Russell on Metaphysical Vagueness


  • Mark Colyvan University of Tasmania



Recently a fascinating debate has been rekindled over whether vagueness is metaphysical or linguistic. That is, is vagueness an objective feature of reality or is it merely an artifact of our language? Bertrand Russell's contribution to this debate is considered by many to be decisive. Russell suggested that it is a mistake to conclude that the world is vague simply because the language we use to describe it is vague. He argued that to draw such an inference is to commit "the fallacy of verbalism". I argue that this is only a fallacy if we have no reason to believe that the world is as our language says. Since vagueness is apparently not eliminable from our language—a fact that Russell himself acknowledged—an indispensability argument can be launched for metaphysical vagueness. In this paper I outliine such an argument.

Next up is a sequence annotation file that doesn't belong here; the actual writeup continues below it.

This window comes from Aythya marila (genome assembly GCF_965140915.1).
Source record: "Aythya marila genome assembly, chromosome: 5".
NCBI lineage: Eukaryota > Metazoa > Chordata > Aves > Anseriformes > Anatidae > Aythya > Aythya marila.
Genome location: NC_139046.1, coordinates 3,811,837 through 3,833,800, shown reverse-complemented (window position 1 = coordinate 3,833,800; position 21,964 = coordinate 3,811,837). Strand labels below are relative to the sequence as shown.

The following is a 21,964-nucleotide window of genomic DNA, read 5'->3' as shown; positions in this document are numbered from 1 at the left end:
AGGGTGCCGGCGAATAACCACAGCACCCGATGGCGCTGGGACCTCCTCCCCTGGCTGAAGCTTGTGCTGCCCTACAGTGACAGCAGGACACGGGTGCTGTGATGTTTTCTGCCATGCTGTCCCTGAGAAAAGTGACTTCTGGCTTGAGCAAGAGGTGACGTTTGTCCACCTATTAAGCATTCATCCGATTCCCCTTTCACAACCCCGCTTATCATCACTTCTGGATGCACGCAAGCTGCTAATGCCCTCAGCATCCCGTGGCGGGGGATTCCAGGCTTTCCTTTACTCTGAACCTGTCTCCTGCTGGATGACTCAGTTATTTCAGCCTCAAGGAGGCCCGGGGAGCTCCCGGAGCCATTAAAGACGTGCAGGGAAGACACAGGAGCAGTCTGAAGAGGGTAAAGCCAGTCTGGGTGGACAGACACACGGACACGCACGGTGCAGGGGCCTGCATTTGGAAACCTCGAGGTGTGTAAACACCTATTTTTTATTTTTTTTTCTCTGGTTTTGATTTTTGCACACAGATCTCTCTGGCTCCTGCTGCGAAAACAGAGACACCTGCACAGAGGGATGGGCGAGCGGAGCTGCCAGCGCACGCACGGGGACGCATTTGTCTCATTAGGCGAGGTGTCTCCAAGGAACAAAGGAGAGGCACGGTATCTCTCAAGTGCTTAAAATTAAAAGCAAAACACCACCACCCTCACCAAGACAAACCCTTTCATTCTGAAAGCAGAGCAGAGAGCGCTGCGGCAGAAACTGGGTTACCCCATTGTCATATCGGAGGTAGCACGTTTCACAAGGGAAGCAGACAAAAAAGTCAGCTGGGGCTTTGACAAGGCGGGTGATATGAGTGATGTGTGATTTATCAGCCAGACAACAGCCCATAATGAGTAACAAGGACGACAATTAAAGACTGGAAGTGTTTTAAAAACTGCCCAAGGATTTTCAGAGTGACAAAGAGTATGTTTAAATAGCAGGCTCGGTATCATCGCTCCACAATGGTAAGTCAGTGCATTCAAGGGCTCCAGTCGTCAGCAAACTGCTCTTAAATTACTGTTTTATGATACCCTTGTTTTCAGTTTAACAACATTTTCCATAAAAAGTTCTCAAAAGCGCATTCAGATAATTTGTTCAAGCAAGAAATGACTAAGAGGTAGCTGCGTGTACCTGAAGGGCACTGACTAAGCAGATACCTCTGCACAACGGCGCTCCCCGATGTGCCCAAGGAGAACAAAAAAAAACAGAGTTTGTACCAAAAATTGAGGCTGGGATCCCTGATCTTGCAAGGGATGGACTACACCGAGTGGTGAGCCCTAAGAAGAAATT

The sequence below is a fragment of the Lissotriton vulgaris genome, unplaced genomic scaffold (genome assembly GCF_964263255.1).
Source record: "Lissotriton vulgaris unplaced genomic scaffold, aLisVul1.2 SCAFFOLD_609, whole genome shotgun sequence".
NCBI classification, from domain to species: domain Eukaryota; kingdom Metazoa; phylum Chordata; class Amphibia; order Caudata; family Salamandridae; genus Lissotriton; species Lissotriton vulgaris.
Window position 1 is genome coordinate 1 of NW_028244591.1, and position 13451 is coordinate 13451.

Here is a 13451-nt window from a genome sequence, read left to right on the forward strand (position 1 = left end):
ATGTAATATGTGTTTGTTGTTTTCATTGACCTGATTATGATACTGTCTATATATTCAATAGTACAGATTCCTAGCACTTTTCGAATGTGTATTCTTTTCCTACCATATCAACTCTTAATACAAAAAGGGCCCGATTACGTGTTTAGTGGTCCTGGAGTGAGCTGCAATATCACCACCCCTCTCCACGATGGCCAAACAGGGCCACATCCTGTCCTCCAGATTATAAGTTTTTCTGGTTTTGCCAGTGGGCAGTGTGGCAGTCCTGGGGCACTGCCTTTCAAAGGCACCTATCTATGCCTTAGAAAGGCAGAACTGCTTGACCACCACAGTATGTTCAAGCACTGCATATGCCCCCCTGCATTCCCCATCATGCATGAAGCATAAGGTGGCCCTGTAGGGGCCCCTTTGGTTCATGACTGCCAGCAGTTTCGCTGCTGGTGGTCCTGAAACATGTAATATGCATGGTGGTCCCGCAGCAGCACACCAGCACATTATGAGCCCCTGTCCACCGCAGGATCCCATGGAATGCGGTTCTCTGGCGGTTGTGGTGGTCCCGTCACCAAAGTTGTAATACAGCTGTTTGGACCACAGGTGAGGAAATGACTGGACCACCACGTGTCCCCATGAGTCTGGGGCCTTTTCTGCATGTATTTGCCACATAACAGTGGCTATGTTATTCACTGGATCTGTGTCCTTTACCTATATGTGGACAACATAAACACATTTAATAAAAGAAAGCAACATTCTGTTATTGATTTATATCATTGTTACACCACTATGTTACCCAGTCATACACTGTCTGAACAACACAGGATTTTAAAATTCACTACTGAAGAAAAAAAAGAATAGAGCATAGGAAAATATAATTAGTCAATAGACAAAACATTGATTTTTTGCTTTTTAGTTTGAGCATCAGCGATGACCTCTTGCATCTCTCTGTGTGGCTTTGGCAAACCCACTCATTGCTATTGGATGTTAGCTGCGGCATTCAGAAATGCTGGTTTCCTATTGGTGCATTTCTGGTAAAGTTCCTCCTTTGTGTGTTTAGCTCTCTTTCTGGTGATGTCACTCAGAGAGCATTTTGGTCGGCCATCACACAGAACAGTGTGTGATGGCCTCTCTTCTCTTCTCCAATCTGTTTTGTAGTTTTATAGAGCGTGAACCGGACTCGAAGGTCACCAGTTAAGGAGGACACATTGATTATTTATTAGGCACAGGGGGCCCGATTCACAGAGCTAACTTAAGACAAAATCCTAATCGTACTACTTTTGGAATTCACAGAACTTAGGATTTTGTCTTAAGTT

Author Biography

Mark Colyvan, University of Tasmania

Professor of Philosophy, Director, Sydney Centre for the Foundations of Science, Department of Philosophy, University of Sydney, Sydney, Australia.